|Born||William Martin Gulager
November 16, 1928
Holdenville, Hughes County
|Spouse(s)||Widower of Miriam Byrd Nethery Gulager (died 2003)|
Clu Gulager (born November 16, 1928) is an American television and film actor and director, particularly noted for his co-starring role as William H. Bonney (Billy The Kid) in the 1960–1962 NBC television series The Tall Man and for his role as Emmett Ryker in another NBC western series, The Virginian.
He also appeared in Peter Bogdanovich's The Last Picture Show and the racing film Winning, with Paul Newman and Joanne Woodward. Gulager was the protagonist Burt Wilson in the cult horror movie The Return of the Living Dead, starred in McQ with John Wayne, and in director Don Siegel's The Killers with Lee Marvin and Angie Dickinson. Gulager's short film A Day with the Boys was nominated for the prestigious Palme d'Or for best short film at the 1969 Cannes Film Festival.
Gulager was born William Martin Gulager in Holdenville in Hughes County in east central Oklahoma, the son of John Gulager, a cowboy entertainer. Through his paternal grandmother, Gulager was a cousin of the western entertainer Will Rogers. From 1946 to 1948, Gulager served in the United States Marine Corps. He has Cherokee Native American ancestry. His nickname was given to him by his father for the clu-clu birds (known in English as martins, like his middle name) that were nesting at the Gulager home at the time Clu was born. After attending Northeastern State University in Tahlequah, Oklahoma, Gulager transferred to Baptist-affiliated Baylor University in Waco, Texas.
In 1958, Clu Gulager appeared as Roy Carter in the episode "The Return of Roy Carter" (written by Gene Roddenberry of Star Trek fame) in the western television series Have Gun-Will Travel starring Richard Boone. In the spring of 1959, Gulager appeared as Tommy Pavlock in the episode "The Immigrant" of NBC's series The Lawless Years, a 1920s crime drama. In the fall of 1959, he appeared in the episode "The Temple of the Swinging Doll" of NBC's short-lived espionage drama, Five Fingers, starring David Hedison.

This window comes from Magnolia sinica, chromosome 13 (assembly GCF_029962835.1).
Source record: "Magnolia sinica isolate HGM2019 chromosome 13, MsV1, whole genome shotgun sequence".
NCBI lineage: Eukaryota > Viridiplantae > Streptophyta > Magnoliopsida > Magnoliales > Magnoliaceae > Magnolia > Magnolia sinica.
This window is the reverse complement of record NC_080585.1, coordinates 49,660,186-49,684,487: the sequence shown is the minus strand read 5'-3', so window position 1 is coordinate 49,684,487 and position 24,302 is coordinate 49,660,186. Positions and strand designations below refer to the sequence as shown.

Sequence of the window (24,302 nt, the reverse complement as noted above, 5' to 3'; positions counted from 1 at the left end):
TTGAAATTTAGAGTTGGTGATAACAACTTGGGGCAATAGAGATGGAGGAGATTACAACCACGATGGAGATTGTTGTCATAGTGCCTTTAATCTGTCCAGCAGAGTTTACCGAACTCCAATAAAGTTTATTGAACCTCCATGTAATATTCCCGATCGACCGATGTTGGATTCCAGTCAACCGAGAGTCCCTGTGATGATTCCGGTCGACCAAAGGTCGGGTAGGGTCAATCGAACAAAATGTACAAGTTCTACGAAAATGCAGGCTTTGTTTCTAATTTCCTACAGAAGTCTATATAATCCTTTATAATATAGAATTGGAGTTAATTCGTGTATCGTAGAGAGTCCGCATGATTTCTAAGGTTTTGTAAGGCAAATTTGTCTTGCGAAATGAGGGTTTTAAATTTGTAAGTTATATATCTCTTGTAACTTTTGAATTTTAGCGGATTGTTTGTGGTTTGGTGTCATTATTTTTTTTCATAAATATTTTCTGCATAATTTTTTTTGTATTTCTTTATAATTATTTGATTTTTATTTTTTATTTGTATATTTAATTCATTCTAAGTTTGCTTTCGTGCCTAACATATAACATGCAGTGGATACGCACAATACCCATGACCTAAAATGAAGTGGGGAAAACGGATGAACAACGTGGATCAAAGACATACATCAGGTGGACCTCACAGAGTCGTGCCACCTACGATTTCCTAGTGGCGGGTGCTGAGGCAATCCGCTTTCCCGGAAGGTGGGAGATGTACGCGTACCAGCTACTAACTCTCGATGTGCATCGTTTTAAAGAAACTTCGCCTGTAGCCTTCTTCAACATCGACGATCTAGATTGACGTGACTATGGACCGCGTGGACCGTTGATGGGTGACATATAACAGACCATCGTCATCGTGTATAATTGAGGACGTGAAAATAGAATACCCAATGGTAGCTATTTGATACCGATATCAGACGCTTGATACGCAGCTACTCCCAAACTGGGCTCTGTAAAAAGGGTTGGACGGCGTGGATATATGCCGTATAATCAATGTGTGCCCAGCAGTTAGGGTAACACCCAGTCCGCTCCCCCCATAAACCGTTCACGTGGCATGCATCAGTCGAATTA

On June 3, 1959, Gulager guest starred as the unscrupulous photographer Elliott Garrison in "The Andrew Hale Story" on NBC's Wagon Train, with John McIntire in the lead in this episode before he was named two years later as Ward Bond's successor on the popular series. This Andrew Hale is a minister mistakenly on the run who is found dying on the desert. He soon displays great knowledge of healing and spiritual matters and restores the faith of many on the wagon train. James Best also appears in this episode in the role of Garth English.
On October 11, 1959, Gulager appeared as a U.S. Navy sailor in the "Appointment at Eleven" episode of Alfred Hitchcock Presents and again as an escaped convict in "Pen Pal" on November 1, 1960. On The Untouchables, he played the role of vicious mob killer Vincent "Mad Dog" Coll. Gulager was hailed for his utterly chilling performance as the psychopathic Coll.
Late in 1959, Gulager was cast as Beau Chandler in the episode "Jessie Quinn" of the NBC western series, Riverboat, starring Darren McGavin and Burt Reynolds. The episode is a tale of intrigue involving the Texas Revolution. Captain Holden attempts to send weapons to Sam Houston, but forces of Antonio Lopez de Santa Anna in Mexico threaten to blow up Holden's vessel, the Enterprise. Mercedes McCambridge is cast in the title role, with Kevin Hagen as John Hollister.
From 1960 to 1962, Gulager played Billy the Kid in The Tall Man opposite Barry Sullivan as Sheriff Pat Garrett. The episodes portray Billy as a sympathetic character without resorting to the "misunderstood young man" theme used in such films as The Outlaw and The Left Handed Gun.
Gulager portrayed Deputy Sheriff Emmett Ryker from 1964 to 1968 on The Virginian, the 90-minute western series in which he starred with James Drury, Doug McClure, Lee J. Cobb, Roberta Shore, Randy Boone, Gary Clarke, and Diane Roter.
He appeared notably in The Last Picture Show (1971), along with Cybill Shepherd and Ellen Burstyn. In 1977, long after his role on The Virginian, he appeared in Rod Taylor's unsuccessful NBC western series, The Oregon Trail, in the episode "The Army Deserter".
He was also a featured player in director John Landis' darkly comedic 1985 film noir satire, Into The Night, a film rife with insider Hollywood cameos, as an FBI agent, courier of a cache of clandestine funds, which he grudgingly delivers to secure the safety of the film's two romantic leads (Michelle Pfeiffer and Jeff Goldblum). In an example of the film's dry humor, their characters find they are not in a position to object as the agent/courier (Gulager) angrily pilfers as many packets of bills from the treasure trove as he can resentfully stuff into his pockets in plain sight of them, before leaving the bewildered pair in a huff.
Awards and nominations
- The Virginian (TV series) (1966) Bronze Wrangler Award for Best Fictional Television Drama ensemble cast
- A Day with the Boys (1969) (director, short film) Nominated Palme D'Or - Cannes Film Festival "Best Short Film"
- Hunter's Blood (1986) Nominated Saturn Award "Best Supporting Actor"
-  Imdb Awards
- Clu Gulager Biography (1928–)
- Clu Gulager
- Conley, Robert J. A Cherokee Encyclopedia. The University of Old Mexico Press, 2007. p. 110.
- "Clu Gulager was insecure once, but not uncertain". Provo Daily Herald. January 23, 1967. Retrieved May 4, 2014.
- Clu Gulager Fan Website
- Clu Gulager at the Internet Movie Database
- Interview from psychotronicvideo.com
- Mystery Science Theater 3000, episode #908 (The Touch of Satan)
- Encyclopedia of Oklahoma History and Culture – Gulager, Clu